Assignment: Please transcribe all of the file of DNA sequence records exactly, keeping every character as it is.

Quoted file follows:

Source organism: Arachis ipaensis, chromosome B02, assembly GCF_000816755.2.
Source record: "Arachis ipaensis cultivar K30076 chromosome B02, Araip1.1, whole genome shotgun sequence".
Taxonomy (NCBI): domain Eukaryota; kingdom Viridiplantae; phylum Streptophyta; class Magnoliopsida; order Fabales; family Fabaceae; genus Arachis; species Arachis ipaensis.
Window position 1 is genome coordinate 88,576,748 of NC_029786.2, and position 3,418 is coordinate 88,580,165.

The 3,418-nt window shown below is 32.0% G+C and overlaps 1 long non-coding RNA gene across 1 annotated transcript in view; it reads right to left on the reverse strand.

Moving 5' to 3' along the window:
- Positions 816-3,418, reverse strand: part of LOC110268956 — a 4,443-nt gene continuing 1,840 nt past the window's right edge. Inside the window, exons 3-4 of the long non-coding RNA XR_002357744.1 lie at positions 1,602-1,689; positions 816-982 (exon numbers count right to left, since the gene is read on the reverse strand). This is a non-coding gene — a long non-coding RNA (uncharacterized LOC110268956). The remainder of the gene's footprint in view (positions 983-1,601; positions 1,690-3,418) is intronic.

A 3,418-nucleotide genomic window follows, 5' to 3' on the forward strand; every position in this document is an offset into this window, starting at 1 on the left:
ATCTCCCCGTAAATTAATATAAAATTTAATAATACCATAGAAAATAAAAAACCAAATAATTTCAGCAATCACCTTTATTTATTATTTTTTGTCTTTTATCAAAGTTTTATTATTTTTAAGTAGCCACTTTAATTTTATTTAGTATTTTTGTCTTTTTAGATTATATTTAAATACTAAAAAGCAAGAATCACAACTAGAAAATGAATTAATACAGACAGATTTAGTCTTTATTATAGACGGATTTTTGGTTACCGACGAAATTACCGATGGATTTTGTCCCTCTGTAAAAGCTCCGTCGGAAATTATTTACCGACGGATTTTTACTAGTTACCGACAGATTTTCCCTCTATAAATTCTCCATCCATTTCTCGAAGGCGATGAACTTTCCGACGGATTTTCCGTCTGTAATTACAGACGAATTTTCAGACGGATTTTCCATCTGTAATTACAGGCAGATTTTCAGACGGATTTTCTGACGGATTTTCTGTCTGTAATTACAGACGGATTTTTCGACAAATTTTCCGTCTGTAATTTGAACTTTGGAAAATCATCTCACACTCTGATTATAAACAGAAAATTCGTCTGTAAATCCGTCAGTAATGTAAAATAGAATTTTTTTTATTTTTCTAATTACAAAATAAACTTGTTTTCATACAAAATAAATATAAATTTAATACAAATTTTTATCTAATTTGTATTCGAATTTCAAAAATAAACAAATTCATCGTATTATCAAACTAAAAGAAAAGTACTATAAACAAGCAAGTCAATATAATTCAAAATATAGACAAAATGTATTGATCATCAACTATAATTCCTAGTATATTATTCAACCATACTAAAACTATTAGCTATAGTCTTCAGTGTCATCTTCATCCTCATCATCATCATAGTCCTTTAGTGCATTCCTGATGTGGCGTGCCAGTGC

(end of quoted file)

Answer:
Source organism: Arachis ipaensis, chromosome B02, assembly GCF_000816755.2.
Source record: "Arachis ipaensis cultivar K30076 chromosome B02, Araip1.1, whole genome shotgun sequence".
Taxonomy (NCBI): domain Eukaryota; kingdom Viridiplantae; phylum Streptophyta; class Magnoliopsida; order Fabales; family Fabaceae; genus Arachis; species Arachis ipaensis.
Window position 1 is genome coordinate 88,576,748 of NC_029786.2, and position 3,418 is coordinate 88,580,165.

The 3,418-nt window shown below is 32.0% G+C and overlaps 1 long non-coding RNA gene across 1 annotated transcript in view; it reads right to left on the reverse strand.

Moving 5' to 3' along the window:
- Positions 816-3,418, reverse strand: part of LOC110268956 — a 4,443-nt gene continuing 1,840 nt past the window's right edge. Inside the window, exons 3-4 of the long non-coding RNA XR_002357744.1 lie at positions 1,602-1,689; positions 816-982 (exon numbers count right to left, since the gene is read on the reverse strand). This is a non-coding gene — a long non-coding RNA (uncharacterized LOC110268956). The remainder of the gene's footprint in view (positions 983-1,601; positions 1,690-3,418) is intronic.

A 3,418-nucleotide genomic window follows, 5' to 3' on the forward strand; every position in this document is an offset into this window, starting at 1 on the left:
ATCTCCCCGTAAATTAATATAAAATTTAATAATACCATAGAAAATAAAAAACCAAATAATTTCAGCAATCACCTTTATTTATTATTTTTTGTCTTTTATCAAAGTTTTATTATTTTTAAGTAGCCACTTTAATTTTATTTAGTATTTTTGTCTTTTTAGATTATATTTAAATACTAAAAAGCAAGAATCACAACTAGAAAATGAATTAATACAGACAGATTTAGTCTTTATTATAGACGGATTTTTGGTTACCGACGAAATTACCGATGGATTTTGTCCCTCTGTAAAAGCTCCGTCGGAAATTATTTACCGACGGATTTTTACTAGTTACCGACAGATTTTCCCTCTATAAATTCTCCATCCATTTCTCGAAGGCGATGAACTTTCCGACGGATTTTCCGTCTGTAATTACAGACGAATTTTCAGACGGATTTTCCATCTGTAATTACAGGCAGATTTTCAGACGGATTTTCTGACGGATTTTCTGTCTGTAATTACAGACGGATTTTTCGACAAATTTTCCGTCTGTAATTTGAACTTTGGAAAATCATCTCACACTCTGATTATAAACAGAAAATTCGTCTGTAAATCCGTCAGTAATGTAAAATAGAATTTTTTTTATTTTTCTAATTACAAAATAAACTTGTTTTCATACAAAATAAATATAAATTTAATACAAATTTTTATCTAATTTGTATTCGAATTTCAAAAATAAACAAATTCATCGTATTATCAAACTAAAAGAAAAGTACTATAAACAAGCAAGTCAATATAATTCAAAATATAGACAAAATGTATTGATCATCAACTATAATTCCTAGTATATTATTCAACCATACTAAAACTATTAGCTATAGTCTTCAGTGTCATCTTCATCCTCATCATCATCATAGTCCTTTAGTGCATTCCTGATGTGGCGTGCCAGTGC